Evangelical leaders are reportedly thrilled with her nomination."

Link to Original Source
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Nanosolar delivers high-efficiency thin film cells

Rei Rei writes  |  more than 7 years ago

Rei writes "Thin film photovoltaic systems have been heralded as a way to make solar cells cheap enough for widespread adoption, but have also been criticized for their low efficiency. A number of companies have been working to fix this equation. Now, one of them — Nanosolar, a privately held company with funding from Google's Sergey Brin and Larry Page — has finally shipped their first cells produced in a mass-production environment. Nanosolar's cells boast being the world's first printed thin-film solar cell in a commercial panel product, the world's lowest-cost solar panel (they plan to sell at $0.99/Watt, compared to the current minimum of $4.83/Watt), and the world's highest-current thin-film solar panel (5x the next closest on the market), among other things. Their Panel #2, made available as a collectors item on Ebay with the profits going to charity, has already racked up bids of over $10,000."
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Rei Rei writes  |  more than 7 years ago

Rei writes "Yesterday, Slashdot posted about what appeared to be puddles of water sitting on Mars. Unfortunately, according to the Planetary Society's blog, the authors of the paper didn't even bother to check the context in which the "water" photos were taken. The article notes that one shouldn't trust papers that haven't yet gone through peer review. "The white square shows you where the image comes from. It's in the middle of Opportunity's Burns Cliff panorama, on some of the steepest slopes that Opportunity saw before arriving at Victoria crater! Those can't be puddles — unless the amazing "liquid" that puddles here on Mars in a freezing near-vacuum also has antigravity properties.""
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Rei Rei writes  |  more than 7 years ago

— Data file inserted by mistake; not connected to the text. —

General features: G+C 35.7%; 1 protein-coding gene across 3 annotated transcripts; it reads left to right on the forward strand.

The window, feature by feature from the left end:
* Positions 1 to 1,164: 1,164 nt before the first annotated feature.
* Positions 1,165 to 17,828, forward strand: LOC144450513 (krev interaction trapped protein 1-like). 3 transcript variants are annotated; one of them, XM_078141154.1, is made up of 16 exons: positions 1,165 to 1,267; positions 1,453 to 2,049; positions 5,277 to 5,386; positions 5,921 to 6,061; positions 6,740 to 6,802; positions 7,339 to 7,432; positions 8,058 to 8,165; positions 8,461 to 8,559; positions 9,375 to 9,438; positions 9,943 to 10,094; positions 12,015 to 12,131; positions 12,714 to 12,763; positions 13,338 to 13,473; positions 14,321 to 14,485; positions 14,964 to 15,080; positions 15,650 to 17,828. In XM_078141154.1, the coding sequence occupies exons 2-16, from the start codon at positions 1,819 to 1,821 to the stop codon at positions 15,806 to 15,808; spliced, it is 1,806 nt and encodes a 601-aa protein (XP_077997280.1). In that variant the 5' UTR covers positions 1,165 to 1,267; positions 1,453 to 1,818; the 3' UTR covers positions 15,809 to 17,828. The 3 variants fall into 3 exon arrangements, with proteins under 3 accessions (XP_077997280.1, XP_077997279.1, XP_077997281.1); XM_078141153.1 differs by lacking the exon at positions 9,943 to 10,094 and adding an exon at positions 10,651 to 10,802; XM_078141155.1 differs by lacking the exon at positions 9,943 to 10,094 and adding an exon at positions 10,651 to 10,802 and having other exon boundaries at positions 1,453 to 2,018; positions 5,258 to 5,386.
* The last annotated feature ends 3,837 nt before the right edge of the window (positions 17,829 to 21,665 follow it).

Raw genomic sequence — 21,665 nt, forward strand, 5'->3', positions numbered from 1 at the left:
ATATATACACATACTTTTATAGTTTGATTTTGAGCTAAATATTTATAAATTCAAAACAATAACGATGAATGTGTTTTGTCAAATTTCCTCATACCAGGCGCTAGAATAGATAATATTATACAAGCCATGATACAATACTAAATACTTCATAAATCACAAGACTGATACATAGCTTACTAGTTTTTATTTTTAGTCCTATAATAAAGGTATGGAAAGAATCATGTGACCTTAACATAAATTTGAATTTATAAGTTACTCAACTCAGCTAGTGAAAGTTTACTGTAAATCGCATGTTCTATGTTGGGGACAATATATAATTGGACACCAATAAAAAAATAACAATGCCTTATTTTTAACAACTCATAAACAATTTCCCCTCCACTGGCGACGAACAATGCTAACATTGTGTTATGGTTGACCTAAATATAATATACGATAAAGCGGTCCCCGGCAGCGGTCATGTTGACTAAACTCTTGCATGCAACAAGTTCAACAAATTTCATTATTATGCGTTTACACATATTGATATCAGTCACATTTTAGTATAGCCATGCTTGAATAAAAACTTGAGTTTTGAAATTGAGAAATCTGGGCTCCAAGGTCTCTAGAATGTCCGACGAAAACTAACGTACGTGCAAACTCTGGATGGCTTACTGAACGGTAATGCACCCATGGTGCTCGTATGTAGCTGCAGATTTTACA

Rei writes "There has been a lot of buzz today over Al Gore: in the wake of revelations that his Tennessee mansion uses 12 to 20 times more energy than usual comes an assault in the New York Times over the accuracy of his film, "An Inconvenient Truth". The article's author quotes a number of scientists who are critical of some of his statements, and describe the film as "alarmism". Quick to the counterpunch is RealClimate.org, which has published a harsh rebuttal suggesting habitual dishonesty and deception of readers on the part of the article's author."
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Rei Rei writes  |  more than 7 years ago

Rei writes "SpaceDaily.com is reporting the failure of a SeaLaunch Zenit-3SL rocket and its payload, leading some to question whether the damage will prove too much for the company. A split-second after separating from the tower, the rocket fell and impacted the platform with a firey explosion. The failure of the Zenit, a privately developed orbital rocket, comes as SpaceX prepares to launch a new Falcon I rocket after its last failed on liftoff after three successive, failed launch attempts. While the news for simpler private suborbital rocketry continues to look rosy, is private orbital rocketry perched on a precipice?"
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Rei Rei writes  |  more than 8 years ago

Rei writes "Today, the prestigious Cambridge Energy Research Associates released a report dismissing the Peak Oil theory, suggesting that world oil production will continue to increase for the next 24 years, and then only level into a plateu. The report, which suggests that world reserves are enough to last 122 years at our current rate of consumption, also blasts Peak Oil theorists for repeatedly making unscientific predictions and then shifting them whenever their predictions fail to materialize."